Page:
In inheriting the Crop Stop, our team had to dig some holes to get to the roots of what was done before so we can take the project to the next level. This acquainted us with the nature and scale of what we are trying to accomplish by the end of the semester, and beyond when the project goes to the creation of crop stops all over the nation. In seeing the results of all our research however, we’ve come to realize that digging holes has led to the need to patch up some holes!
We came into the day expecting to break into different groups of two to tackle the design of crop stops for different regions. Sharing the information we’ve filtered through really brings to the table just how many parameters need to be considered in creating a product of excellence that will assist farmers in preparing their crops for sale. The groundwork we’ve laid has proven to be a solid building block for setting our expectations and goals as well as knowing how to improve Crop Stop 1.0. By this point the regions have been determined by several factors, including but not limited to crop season length, rainfall, natural disasters, geography, snowfall, etc. The kitchen team has created solutions for layouts of the appliances from their investigation of appliance sizes/types and is getting ready to give us decisions on spatial volumes to use in our designs. Our foundation and transportation teams have communicated with our partners at Clemson’s campus to determine spacing of the foundation and standard sizes we need to adhere to (this crop stop must be able to be picked up and moved to another location quickly!) when designing for modularity and transport. Frost lines and proximity of moving will be determining factors! The critique team has developed a more advanced map to designate the different relationships and hierarchies of the pros and cons of the Crop Stop’s design as well as to give it an overall score in the Vitruvian principles firmness, commodity, delight, and of course our own category of innovation. Believe it or not, this map below is simplified in comparison to the first pass at it from earlier in the week. It’s just one of the examples of a good breadth of groundwork that just needs some holes patched up to give the best picture of the good, the bad, and the necessary to take the project to success.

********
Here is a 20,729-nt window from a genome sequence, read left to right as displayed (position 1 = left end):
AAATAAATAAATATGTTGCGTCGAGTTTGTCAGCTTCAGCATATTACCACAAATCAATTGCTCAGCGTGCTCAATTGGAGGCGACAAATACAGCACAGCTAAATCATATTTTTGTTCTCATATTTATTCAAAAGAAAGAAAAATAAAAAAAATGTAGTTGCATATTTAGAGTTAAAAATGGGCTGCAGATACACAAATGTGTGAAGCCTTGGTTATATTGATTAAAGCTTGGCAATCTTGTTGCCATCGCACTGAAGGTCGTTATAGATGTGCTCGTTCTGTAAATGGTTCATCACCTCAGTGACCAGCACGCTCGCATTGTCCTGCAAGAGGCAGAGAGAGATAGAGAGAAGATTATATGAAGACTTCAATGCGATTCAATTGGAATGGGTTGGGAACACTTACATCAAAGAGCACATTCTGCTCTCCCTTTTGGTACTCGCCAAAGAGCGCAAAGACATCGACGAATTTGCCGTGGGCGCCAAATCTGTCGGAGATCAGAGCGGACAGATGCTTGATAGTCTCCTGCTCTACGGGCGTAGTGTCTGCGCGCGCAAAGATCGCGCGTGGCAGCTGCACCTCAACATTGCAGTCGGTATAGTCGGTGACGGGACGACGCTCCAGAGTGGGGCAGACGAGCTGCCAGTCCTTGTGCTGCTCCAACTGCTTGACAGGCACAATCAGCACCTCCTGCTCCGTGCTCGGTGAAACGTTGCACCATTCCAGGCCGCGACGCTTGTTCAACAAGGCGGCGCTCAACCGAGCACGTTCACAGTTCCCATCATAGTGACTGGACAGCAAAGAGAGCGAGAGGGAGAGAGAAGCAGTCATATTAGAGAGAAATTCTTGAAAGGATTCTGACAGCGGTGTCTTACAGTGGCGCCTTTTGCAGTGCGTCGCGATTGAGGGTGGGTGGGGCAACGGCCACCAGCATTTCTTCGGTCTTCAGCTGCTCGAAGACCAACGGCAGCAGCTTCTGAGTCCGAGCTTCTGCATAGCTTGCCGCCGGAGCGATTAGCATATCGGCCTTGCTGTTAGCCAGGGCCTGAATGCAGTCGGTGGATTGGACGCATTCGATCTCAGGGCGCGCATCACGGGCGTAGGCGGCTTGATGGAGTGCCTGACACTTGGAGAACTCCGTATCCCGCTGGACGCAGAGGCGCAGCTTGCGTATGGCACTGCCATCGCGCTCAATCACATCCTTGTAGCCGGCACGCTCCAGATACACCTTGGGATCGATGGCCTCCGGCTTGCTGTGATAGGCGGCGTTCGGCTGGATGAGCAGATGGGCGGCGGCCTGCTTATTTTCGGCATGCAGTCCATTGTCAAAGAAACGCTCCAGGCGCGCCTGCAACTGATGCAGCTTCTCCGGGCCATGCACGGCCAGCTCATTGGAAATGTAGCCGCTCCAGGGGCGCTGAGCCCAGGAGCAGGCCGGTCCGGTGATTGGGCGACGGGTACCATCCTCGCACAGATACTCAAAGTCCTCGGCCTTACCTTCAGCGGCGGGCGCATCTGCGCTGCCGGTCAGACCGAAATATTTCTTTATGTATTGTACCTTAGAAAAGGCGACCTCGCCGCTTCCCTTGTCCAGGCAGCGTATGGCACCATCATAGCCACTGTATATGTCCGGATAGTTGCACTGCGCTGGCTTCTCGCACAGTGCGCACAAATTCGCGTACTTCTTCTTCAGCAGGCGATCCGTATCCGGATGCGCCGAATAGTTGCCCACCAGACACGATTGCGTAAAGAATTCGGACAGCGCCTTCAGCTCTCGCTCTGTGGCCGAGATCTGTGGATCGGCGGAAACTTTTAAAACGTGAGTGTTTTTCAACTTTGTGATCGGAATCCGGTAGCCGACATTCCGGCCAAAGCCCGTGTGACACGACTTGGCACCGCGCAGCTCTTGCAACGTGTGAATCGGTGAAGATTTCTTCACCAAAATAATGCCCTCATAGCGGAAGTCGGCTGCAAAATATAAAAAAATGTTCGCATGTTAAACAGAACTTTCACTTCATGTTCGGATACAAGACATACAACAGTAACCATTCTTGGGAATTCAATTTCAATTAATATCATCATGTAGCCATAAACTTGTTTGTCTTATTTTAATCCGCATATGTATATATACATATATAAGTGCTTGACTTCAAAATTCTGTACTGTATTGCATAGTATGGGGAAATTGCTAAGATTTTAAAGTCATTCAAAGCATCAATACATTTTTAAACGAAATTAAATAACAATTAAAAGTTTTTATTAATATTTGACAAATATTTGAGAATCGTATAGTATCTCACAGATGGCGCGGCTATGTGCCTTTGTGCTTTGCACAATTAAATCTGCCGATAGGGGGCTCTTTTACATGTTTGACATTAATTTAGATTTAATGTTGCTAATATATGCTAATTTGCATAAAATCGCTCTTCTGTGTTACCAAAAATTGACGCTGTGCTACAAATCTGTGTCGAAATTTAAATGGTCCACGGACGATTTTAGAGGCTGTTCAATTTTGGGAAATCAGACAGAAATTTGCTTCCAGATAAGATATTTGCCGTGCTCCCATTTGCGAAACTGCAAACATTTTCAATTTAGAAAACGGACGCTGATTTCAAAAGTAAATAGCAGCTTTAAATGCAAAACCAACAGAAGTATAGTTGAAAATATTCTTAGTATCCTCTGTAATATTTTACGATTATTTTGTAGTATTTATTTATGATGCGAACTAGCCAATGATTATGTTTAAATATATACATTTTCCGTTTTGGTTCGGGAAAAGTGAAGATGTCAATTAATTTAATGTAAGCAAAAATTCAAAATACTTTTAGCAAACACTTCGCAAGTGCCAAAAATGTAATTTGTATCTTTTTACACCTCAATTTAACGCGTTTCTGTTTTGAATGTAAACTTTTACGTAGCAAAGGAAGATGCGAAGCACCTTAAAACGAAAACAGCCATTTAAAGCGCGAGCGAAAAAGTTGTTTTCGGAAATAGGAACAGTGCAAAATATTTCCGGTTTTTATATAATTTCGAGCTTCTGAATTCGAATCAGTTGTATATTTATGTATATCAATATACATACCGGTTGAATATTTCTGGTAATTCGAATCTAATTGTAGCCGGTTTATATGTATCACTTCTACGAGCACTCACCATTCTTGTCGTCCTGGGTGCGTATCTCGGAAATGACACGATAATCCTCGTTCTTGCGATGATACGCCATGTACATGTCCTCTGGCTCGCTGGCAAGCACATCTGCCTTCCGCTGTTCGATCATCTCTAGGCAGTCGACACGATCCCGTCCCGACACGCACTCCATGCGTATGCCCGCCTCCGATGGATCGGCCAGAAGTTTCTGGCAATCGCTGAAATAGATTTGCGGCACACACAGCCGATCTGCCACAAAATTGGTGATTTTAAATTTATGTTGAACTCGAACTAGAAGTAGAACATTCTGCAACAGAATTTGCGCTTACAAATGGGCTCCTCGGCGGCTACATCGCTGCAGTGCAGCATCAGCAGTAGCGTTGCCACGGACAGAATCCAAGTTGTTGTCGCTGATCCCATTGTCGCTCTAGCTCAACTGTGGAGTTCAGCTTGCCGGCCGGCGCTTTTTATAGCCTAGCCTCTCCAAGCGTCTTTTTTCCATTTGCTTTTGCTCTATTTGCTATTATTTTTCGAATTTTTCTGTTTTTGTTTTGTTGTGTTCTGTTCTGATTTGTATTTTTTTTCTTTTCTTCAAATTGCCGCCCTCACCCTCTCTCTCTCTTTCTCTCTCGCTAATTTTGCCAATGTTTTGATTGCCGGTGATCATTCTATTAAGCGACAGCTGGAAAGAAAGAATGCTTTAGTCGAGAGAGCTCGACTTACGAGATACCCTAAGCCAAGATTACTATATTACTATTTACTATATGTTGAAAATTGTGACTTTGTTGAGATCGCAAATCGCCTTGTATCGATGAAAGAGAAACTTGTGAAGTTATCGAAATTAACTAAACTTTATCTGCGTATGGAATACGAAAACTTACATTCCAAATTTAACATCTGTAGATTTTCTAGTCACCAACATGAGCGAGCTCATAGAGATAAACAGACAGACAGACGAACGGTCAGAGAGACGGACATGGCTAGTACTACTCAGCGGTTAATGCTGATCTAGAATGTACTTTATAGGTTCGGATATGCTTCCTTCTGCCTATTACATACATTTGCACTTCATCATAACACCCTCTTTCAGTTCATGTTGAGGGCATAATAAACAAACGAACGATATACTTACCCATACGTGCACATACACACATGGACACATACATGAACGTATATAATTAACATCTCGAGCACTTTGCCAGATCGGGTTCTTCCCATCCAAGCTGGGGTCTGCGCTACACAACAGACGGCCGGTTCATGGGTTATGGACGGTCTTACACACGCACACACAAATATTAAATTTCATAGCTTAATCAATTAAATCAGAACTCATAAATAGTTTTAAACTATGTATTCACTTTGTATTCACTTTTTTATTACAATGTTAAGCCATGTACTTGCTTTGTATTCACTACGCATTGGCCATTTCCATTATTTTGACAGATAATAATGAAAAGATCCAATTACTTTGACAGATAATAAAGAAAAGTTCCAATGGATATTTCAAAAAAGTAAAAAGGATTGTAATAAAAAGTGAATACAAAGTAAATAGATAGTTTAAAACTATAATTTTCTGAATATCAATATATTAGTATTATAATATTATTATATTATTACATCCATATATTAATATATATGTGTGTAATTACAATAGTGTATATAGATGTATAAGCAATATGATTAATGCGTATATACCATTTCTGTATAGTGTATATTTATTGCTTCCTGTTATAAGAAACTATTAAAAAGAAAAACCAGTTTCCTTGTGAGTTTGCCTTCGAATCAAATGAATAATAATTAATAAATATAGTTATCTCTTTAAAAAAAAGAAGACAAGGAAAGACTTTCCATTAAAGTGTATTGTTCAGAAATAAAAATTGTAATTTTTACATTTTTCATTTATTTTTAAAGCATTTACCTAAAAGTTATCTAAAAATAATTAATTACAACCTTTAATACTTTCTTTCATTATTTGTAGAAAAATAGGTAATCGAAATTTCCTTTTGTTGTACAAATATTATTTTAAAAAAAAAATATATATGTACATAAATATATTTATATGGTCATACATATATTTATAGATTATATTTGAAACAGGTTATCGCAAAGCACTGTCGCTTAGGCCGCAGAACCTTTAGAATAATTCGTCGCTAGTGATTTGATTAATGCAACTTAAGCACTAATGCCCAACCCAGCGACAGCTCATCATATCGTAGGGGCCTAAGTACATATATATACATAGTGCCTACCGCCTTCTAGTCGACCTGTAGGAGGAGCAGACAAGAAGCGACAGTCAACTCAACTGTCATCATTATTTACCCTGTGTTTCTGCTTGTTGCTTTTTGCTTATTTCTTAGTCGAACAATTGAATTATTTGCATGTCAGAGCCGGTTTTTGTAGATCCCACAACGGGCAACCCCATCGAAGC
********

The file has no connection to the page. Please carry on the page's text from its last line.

The above image is the map for the critique of the architecture and kitchen
As previously stated, the ground base is a great start for taking this project to new heights. We even plan on performing the same evaluation and research over again upon its completion at the end of the semester. But as is with the design process, it is never truly finished. We feel confident that zipping up the little issues and patching up the uncertainties together as a team will give us firmer ground for designing the six crop stops up next on our agenda. Research will of course continue throughout the entire process of designing and building this semester. But of utmost importance right now is excellence in communication, presentation, clarity, and depth of our ideas and findings. With this, we will continue to dig as deep as we can into how to make this project the highest quality of firmess, commodity, delight, and innovation. We will continue to fill the holes and gaps of what we don’t know with solid facts and decisions and intelligently creative design.
“Designing is a matter of concentration. You go deep into what you want to do. It’s about intensive research, really. The concentration is warm and intimate and like the fire inside the earth – intense but not distorted. You can go to a place, really feel it in your heart. It’s actually a beautiful feeling.” – Peter Zumthor